Science of Reading is spreading all throughout our elementary classrooms. It’s an intense, researched based approach to teaching literacy.
I spent this last school year digging deeply into this approach, and I absolutely loved what I learned. I came up with a list of do’s and don’ts that can help you get started!
This might be a no brainer, but how many times have you found yourself spending way too much time on a mini-lesson? When planning your lessons, be intentional with your time. There are so many literacy standards that early elementary teachers have to cover. No one standard is more important than the other.
Create a bullet point guide that will help you stay on track. Keep an eye on your watch or set a timer if you tend to go over. Set small goals each day and don’t stray away!
I created a bulletin board of our Second Grade ELA standards that I post every day. Each card has an “I can” statement and an easy to read version of each standard. This way my students clearly understand what is expected of them, and we re-visit this bulletin board several times a day!
After several weeks of reviewing this board, my students could easily recite our weekly standards and what they were supposed to learn from them!
The majority of my day is me modeling what I want my students to know. Whether I’m modeling the connection between letters and sounds, modeling how to ask questions while reading aloud or modeling how to review vocabulary words in a nonfiction book, the time is never wasted. Modeling what you want your students to know is so important!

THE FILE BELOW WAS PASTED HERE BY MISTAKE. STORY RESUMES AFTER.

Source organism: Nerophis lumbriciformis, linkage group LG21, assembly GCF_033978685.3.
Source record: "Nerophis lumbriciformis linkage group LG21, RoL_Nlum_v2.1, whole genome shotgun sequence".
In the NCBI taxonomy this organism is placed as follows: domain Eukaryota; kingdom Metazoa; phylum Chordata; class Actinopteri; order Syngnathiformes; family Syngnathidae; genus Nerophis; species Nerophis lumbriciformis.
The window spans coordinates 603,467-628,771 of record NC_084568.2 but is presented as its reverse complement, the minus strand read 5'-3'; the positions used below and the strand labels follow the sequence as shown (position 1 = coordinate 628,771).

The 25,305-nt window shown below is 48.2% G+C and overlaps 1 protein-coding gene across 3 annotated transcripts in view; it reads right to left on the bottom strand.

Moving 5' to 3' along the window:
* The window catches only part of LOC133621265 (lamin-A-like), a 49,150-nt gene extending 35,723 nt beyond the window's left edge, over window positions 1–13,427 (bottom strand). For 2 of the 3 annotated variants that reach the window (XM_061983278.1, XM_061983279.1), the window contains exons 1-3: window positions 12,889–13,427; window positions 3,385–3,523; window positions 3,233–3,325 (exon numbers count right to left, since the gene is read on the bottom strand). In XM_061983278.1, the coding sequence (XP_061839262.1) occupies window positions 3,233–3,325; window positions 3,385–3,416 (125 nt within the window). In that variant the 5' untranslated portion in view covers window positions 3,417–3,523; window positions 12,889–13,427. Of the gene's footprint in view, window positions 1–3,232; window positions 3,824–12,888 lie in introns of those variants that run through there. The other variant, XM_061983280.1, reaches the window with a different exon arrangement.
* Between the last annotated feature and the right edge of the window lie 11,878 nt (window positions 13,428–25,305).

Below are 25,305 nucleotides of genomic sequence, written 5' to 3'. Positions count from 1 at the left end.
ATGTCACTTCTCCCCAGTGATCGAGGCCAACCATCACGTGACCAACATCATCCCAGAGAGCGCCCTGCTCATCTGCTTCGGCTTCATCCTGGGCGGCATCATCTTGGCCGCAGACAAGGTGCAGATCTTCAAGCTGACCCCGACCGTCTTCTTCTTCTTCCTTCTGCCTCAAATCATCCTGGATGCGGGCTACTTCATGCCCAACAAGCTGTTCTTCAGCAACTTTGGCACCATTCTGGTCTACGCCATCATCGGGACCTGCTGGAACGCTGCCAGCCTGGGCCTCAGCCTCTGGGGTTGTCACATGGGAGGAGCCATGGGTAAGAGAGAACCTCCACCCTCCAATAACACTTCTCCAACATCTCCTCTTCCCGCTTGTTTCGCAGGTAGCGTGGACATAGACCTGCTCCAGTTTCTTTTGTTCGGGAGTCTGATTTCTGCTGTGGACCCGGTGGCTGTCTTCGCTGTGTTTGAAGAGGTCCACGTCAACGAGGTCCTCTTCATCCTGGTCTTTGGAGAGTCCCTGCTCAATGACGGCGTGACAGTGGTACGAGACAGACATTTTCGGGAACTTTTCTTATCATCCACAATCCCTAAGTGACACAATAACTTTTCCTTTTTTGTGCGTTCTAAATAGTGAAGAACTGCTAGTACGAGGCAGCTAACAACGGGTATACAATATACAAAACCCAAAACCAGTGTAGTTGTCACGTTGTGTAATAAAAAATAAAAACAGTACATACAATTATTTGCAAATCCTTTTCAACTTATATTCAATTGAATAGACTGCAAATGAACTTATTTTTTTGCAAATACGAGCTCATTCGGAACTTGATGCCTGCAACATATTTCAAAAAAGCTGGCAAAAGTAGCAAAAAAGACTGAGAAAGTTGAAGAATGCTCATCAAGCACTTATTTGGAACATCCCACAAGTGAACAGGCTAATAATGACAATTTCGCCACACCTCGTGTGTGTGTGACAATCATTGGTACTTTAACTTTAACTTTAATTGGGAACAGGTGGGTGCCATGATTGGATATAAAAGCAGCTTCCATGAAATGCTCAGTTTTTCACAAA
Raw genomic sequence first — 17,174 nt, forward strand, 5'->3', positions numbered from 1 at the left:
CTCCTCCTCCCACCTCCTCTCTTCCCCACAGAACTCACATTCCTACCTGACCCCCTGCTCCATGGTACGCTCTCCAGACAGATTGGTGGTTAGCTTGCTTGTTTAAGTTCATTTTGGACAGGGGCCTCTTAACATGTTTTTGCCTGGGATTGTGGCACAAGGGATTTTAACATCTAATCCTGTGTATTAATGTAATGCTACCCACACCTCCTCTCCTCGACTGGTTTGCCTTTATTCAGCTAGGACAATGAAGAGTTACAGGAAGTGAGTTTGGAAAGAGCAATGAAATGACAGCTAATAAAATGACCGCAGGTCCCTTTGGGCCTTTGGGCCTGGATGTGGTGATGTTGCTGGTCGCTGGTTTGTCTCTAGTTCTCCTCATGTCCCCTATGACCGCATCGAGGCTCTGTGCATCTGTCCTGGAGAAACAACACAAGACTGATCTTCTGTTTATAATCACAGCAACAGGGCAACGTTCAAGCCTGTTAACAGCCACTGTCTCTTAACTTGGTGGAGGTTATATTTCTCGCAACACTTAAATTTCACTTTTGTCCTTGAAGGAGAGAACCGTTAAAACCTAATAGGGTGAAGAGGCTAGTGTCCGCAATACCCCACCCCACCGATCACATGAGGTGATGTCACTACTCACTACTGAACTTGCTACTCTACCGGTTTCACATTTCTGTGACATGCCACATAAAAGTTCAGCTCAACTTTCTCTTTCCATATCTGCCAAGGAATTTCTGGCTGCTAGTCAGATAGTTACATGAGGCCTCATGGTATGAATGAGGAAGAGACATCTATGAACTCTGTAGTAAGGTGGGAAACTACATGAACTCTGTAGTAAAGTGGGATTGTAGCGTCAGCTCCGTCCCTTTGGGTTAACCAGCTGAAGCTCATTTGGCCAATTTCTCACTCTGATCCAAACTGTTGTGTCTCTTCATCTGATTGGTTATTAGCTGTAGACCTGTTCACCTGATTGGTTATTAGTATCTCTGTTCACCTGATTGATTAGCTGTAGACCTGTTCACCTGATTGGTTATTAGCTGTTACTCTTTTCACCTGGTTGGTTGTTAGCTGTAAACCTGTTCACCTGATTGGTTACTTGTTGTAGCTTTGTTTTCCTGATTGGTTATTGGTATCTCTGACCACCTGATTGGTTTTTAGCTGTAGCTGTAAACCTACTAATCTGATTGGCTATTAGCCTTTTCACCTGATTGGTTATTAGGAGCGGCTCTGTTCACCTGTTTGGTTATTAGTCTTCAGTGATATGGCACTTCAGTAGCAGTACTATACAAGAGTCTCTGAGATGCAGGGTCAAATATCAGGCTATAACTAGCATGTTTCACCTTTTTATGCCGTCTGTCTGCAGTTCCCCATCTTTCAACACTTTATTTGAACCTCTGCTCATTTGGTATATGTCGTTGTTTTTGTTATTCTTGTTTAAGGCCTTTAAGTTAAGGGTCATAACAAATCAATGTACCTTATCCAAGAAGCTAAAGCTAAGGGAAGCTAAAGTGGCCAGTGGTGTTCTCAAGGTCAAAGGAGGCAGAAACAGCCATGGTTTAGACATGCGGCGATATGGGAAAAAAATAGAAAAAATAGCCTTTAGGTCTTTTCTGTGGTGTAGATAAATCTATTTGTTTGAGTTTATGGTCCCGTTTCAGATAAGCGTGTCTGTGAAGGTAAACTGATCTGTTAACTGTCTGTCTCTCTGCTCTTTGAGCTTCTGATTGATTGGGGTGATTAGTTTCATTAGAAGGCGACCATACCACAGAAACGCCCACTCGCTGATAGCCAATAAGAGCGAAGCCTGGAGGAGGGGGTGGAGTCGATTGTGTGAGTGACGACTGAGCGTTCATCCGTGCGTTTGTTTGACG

I often feel that read aloud time gets neglected. We tend to use it for that ten to fifteen minutes before lunch because the kids are hungry and not paying attention. However, I add my read aloud time to my literacy block. I use this time to introduce a new skill, review a skill or model comprehension.
Setting aside time each day for small groups is SO important. It provides you a chance to differentiate your teaching to help all levels of learners. Many say they avoid small groups because the rest of the class would be disruptive. If you introduce stations to your class, it will all work together beautifully! Stations should be practice activities that students can complete on their own. It’s a great way to have them review past skills while you focus on your small groups!
Phonics is hard to teach, and it’s a huge component of the science of reading. It makes you realize how hard the English language is. However, it is the most important component of an early elementary literacy block. Students can’t memorize the numerous phonics skills they have to learn. Implement hands-on activities that help students manipulate words to learn those phonics skills. Keep authentic, age appropriate books on hand so they can see those words in real books. Point out words you see around the school that fit with the phonics rule you’re covering. It’s so easy to just breeze over these phonics rules, but all you’ll have is a classroom full of frustrated learners.
I highly recommend you read further into the science of reading. If you implement the skills it covers, you’ll see huge improvements in your students in a short time!